A cashflow forecast isn’t complete without considering what’s happening in your Balance Sheet accounts. It’s fairly straightforward to master the skills needed to put together a Profit & Loss budget. However, movements in assets and liabilities are less familiar to many people. In this article, we’ll explain the principles involved in using balance sheet budgets, rather than all the technical details.
There are two key elements to keep in mind when creating balance sheet budgets:
When using a tool like Calxa, budget for the movement or change in the account, not the expected ending balance. Positive amounts indicate an increase, regardless of the account type. For example, when you add a new loan the initial receipt is positive as it increases the liability. Of course, this means the repayments are negative because you now owe less.
The Easy Bits of Balance Sheet Budgets
When you budget with a spreadsheet, some of the hardest accounts to calculate are your bank, payables and receivables and GST/VAT. Each has its own complexities, being calculated from the movements of many other accounts and it’s easy to end up going around in circles. So, the first good news we have for you is that Calxa calculates those accounts for you. Any of the accounts nominated in the Cashflow Settings area. They are worked out for you and you don’t need to set a budget for them. You will find the Cashflow Settings under Budgets & Cashflow)
Buying a new car or some equipment for the business? Simply add a positive movement to the relevant account in the month you’re buying it. Just remember that all budgets exclude GST or VAT.
Other Bank Accounts
If you are using a cash management or investment account for surplus funds (or to stash some away for your tax bills), use a positive amount when you add something to that account, a negative amount when you move it back to your main account.
A good way to work out how much you might need to put in or out of the cash management account is to run a cashflow forecast without making any changes. See where you have surplus funds and where you will be short. Then edit the budget for your cash management account accordingly.
Credit cards can appear complex but they’re really simple. If you’re rotating funds through them and the balance doesn’t change much, don’t budget for anything – it’s the movement we care about. On the other hand, if you have plans to reduce the balance over time, put in a negative amount for the monthly reduction.
The simplest way to handle depreciation or amortisation of assets is to nominate the expense and asset accounts within your Cashflow Settings. If you do this, you then only need to budget for the expense side and we’ll calculate the asset side. We’ll allocate all of the Accumulated Depreciation to the first account nominated. After that, you can easily group all of the accounts to a common header with an Account Tree.
If you choose to manage your depreciation accounts manually, don’t nominate any of them but be careful when making changes that you enter them on both the expense and asset side to keep your budget balanced. You can run the Discrepancy Analysis report after making changes to ensure you’ve got the debits and credits right.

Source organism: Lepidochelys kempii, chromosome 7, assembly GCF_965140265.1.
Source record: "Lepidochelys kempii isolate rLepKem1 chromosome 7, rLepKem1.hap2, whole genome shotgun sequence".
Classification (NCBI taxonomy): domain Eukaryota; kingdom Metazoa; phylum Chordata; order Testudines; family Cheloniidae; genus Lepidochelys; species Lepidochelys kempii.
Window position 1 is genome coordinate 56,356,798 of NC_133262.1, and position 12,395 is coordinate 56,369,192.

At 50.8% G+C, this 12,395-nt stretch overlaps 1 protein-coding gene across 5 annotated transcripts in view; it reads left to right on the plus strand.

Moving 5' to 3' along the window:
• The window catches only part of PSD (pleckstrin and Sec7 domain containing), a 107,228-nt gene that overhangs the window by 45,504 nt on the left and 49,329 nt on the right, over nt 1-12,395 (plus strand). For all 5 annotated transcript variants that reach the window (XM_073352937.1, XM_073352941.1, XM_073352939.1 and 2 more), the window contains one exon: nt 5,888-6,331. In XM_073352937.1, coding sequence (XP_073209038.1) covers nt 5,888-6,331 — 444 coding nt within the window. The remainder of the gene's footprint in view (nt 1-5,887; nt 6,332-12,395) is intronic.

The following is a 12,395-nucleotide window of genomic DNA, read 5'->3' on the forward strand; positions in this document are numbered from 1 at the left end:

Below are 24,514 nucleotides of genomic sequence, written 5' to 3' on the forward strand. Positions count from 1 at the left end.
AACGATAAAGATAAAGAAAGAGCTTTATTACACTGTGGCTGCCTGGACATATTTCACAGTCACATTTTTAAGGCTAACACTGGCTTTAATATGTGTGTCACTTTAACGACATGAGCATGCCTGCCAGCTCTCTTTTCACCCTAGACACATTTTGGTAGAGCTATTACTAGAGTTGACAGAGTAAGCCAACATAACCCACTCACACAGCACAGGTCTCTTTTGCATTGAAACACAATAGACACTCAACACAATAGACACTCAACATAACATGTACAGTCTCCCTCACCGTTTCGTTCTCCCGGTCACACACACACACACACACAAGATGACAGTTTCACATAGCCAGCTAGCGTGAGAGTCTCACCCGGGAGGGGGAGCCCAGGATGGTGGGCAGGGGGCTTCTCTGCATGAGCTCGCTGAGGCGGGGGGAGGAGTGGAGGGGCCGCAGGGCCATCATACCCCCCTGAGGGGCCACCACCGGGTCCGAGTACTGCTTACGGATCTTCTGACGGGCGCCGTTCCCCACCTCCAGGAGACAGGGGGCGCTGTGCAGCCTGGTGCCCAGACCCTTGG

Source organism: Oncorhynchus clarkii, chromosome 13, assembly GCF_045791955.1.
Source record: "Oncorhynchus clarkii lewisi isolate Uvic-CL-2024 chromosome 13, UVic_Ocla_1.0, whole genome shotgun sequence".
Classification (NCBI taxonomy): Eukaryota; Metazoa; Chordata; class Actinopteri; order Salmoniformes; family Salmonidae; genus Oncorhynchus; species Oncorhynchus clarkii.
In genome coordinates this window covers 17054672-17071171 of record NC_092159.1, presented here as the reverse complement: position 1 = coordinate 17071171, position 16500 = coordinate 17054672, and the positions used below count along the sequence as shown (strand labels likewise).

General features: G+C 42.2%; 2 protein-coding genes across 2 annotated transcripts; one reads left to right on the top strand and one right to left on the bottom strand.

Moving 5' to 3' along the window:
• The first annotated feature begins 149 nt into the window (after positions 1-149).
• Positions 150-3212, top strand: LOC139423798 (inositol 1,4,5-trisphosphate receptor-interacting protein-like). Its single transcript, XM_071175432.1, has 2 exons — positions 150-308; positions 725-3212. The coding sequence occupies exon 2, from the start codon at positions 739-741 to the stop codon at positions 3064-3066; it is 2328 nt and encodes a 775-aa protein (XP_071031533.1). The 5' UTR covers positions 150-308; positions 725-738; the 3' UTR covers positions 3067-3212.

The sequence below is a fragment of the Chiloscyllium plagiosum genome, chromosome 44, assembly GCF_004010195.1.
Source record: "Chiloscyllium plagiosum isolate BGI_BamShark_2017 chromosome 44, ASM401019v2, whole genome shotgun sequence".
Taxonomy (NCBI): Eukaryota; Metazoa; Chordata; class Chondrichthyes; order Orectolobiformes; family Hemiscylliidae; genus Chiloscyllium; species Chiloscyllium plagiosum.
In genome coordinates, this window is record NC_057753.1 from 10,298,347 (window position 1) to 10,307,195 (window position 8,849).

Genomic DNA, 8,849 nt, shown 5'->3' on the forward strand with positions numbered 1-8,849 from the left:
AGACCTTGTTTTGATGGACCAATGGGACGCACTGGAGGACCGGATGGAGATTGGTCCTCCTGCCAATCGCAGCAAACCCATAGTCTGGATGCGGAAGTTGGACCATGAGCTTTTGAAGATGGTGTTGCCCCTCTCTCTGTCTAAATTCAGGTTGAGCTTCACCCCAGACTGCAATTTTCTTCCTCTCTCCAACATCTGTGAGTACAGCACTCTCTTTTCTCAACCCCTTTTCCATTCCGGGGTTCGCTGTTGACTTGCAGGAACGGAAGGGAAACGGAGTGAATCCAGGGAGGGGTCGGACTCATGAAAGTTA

Complex tasks in Balance Sheet Budgets
Other parts of the balance sheet are a bit harder to budget for.
Loans can be complex if you enter them manually. But even then, it’s a matter of budgeting a positive amount for the receipt of the loan (because your liability increases) and then negative amounts for the principal repayments. Use the Loan Wizard (under Budget Tools) to calculate the repayment schedule that splits the principal and interest. Also, it enters the reduction in the loan amount each month and the interest expense. For most flexibility, use a separate liability account for each loan and a separate interest account. This makes it easier to make changes later and you can easily group them for reporting in an Account Tree. Use a Header and make it Summary Only if you only want one line for interest.
If you have a loan that is interest-only initially and then principle + interest, enter it as 2 loans, one for each period. This is one time it makes sense to use the same liability and interest expense accounts. You will need to manually adjust the liability for the start of the second phase to remove the receipt the loan wizard puts there.
Income in Advance
Some of you will receive your income in advance in lump sums and then allocate it to each month with a journal. We have a Help Note that will take you through this step by step. This way, you get the right numbers in your monthly reports and on your cashflow forecast. The same principles apply to prepayments.
Balance Sheet Budget Summary
Don’t be intimidated by Balance Sheet budgets. They’re mostly quite simple to do but they can have a big effect on your cashflow forecast so you shouldn’t ignore them. The key to success is to replicate what you have in your accounting system. The budget is a future prediction of what that’s going to be.
To better understand Balance Sheets, have a read of our article Analysing the Balance Sheet.